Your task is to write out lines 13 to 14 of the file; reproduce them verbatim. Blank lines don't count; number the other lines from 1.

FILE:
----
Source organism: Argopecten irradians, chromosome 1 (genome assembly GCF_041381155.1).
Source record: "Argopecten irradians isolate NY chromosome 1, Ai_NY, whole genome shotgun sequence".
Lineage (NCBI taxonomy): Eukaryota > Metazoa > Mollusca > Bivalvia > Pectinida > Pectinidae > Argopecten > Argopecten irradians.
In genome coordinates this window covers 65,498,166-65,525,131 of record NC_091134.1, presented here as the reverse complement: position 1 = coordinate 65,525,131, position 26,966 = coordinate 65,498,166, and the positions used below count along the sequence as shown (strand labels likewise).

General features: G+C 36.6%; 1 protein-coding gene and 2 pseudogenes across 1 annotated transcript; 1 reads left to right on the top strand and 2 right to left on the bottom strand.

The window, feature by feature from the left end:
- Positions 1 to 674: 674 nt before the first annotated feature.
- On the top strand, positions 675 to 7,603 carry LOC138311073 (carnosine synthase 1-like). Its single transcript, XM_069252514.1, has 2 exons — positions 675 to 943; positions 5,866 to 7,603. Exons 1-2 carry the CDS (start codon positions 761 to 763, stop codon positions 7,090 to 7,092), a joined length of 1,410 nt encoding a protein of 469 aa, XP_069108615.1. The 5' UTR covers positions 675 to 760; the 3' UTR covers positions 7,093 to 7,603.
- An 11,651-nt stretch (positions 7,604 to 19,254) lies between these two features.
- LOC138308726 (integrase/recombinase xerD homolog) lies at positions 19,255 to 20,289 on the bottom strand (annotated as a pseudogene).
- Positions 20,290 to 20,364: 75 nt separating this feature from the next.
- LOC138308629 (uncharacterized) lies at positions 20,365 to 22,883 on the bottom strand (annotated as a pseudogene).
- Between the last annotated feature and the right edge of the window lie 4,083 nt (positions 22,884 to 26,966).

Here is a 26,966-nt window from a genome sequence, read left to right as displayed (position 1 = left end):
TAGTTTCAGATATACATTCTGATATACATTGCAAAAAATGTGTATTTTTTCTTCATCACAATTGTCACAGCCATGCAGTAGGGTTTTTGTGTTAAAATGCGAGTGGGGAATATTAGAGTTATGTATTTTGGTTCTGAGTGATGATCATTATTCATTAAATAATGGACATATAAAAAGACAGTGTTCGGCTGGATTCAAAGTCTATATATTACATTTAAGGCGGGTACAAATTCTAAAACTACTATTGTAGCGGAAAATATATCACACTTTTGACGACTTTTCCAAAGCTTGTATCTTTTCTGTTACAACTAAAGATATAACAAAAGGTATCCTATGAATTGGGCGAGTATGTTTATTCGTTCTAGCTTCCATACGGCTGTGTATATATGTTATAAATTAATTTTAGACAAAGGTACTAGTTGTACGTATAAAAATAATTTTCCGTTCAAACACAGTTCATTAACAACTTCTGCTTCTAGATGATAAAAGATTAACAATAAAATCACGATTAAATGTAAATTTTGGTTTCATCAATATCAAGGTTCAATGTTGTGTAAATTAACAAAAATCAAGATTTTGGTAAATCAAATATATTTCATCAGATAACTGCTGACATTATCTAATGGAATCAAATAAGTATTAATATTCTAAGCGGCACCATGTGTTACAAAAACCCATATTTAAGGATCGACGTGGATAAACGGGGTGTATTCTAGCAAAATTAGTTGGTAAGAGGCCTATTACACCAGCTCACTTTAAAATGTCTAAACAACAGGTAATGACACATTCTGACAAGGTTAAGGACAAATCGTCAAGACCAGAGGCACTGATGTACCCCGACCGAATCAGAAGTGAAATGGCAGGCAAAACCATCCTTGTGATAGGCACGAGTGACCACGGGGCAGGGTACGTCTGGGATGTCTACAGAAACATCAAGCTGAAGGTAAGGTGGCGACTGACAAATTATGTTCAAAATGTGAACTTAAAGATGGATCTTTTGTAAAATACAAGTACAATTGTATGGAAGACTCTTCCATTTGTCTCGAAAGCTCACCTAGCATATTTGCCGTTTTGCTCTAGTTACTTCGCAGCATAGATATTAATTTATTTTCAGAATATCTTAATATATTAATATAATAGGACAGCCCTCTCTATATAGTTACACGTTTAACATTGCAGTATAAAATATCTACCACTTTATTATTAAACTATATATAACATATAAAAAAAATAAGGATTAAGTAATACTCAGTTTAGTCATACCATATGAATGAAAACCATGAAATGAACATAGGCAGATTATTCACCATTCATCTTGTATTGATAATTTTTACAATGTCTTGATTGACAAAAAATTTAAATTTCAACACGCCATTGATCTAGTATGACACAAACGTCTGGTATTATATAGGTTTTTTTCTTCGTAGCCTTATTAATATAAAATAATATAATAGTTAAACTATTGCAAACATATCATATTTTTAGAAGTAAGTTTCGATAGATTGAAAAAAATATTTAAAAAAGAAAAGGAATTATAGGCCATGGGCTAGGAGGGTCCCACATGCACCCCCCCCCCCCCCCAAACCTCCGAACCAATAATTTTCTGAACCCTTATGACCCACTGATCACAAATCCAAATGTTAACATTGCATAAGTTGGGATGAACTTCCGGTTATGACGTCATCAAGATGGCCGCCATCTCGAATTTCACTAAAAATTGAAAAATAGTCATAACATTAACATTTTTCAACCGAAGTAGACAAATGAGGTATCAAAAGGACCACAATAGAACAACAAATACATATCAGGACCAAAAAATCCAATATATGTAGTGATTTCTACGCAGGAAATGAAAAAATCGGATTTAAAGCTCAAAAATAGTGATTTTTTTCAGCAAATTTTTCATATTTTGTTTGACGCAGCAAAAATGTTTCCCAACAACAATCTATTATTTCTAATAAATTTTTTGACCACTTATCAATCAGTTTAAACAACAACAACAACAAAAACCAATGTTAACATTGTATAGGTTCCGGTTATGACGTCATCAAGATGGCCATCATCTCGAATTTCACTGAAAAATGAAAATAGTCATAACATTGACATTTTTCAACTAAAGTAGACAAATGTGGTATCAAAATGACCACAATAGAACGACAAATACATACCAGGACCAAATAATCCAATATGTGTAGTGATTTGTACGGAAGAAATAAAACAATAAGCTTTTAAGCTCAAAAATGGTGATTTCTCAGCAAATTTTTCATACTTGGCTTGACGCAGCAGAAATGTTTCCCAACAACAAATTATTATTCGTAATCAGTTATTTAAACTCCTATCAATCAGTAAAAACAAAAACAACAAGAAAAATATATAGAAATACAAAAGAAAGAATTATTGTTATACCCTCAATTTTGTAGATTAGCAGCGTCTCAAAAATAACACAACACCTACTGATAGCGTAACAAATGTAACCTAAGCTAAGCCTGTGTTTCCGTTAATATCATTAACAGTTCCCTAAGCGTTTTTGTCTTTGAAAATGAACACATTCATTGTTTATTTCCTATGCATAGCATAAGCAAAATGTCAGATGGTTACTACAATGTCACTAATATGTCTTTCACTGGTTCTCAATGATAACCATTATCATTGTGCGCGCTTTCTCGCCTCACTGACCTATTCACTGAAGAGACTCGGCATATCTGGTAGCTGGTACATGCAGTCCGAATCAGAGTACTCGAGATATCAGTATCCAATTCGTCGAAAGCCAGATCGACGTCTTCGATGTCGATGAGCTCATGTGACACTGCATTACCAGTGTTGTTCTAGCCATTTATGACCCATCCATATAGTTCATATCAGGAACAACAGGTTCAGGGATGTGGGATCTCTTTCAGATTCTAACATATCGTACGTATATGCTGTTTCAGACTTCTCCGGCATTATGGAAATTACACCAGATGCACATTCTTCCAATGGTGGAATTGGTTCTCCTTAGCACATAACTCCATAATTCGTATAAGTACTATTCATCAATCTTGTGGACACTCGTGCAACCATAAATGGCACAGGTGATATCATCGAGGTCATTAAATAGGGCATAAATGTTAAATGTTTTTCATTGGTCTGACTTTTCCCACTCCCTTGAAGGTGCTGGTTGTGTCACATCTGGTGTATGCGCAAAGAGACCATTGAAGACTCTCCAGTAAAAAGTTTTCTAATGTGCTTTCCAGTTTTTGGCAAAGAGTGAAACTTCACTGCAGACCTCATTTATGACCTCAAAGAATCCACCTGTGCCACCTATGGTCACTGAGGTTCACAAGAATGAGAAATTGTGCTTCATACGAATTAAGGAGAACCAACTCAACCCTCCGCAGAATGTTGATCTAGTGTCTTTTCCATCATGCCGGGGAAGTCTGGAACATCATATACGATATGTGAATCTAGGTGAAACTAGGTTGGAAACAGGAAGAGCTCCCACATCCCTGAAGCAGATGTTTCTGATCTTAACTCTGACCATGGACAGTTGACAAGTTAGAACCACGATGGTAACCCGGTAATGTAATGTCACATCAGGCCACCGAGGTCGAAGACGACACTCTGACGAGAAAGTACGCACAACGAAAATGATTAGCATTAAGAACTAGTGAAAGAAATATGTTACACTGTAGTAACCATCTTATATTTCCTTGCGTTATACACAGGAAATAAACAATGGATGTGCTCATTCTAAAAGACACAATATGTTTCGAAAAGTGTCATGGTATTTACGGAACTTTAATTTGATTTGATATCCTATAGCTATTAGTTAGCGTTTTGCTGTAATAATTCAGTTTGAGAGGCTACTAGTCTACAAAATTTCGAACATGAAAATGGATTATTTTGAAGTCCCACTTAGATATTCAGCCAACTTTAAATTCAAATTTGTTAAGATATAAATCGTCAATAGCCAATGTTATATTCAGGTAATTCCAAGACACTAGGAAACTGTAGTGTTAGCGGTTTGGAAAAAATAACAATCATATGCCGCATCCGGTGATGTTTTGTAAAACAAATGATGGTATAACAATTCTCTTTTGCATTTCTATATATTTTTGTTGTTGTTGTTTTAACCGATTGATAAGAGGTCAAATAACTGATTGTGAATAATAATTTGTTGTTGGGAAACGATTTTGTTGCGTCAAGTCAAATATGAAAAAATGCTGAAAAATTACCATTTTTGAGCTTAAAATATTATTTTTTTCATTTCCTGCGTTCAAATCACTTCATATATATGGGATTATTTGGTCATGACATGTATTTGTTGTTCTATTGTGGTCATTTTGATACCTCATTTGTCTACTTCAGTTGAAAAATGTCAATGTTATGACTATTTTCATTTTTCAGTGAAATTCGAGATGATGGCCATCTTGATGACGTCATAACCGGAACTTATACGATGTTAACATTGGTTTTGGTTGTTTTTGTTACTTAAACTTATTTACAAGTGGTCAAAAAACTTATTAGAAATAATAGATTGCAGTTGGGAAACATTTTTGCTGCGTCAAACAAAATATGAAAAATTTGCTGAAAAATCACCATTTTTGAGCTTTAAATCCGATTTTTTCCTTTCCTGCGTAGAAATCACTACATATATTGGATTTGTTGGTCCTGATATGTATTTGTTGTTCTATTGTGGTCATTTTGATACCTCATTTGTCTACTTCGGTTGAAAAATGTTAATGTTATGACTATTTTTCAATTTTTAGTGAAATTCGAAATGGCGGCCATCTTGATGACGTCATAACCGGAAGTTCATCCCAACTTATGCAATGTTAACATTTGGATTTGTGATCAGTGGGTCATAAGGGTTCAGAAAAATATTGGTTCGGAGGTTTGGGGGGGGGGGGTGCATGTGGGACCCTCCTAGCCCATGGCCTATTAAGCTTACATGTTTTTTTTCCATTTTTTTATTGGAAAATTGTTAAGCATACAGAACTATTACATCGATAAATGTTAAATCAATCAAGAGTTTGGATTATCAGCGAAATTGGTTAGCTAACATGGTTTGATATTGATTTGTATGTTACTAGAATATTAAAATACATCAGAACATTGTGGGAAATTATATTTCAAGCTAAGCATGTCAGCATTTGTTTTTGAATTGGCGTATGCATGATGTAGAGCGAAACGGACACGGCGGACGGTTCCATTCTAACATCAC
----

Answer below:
- Between the last annotated feature and the right edge of the window lie 4,083 nt (positions 22,884 to 26,966).

Here is a 26,966-nt window from a genome sequence, read left to right as displayed (position 1 = left end):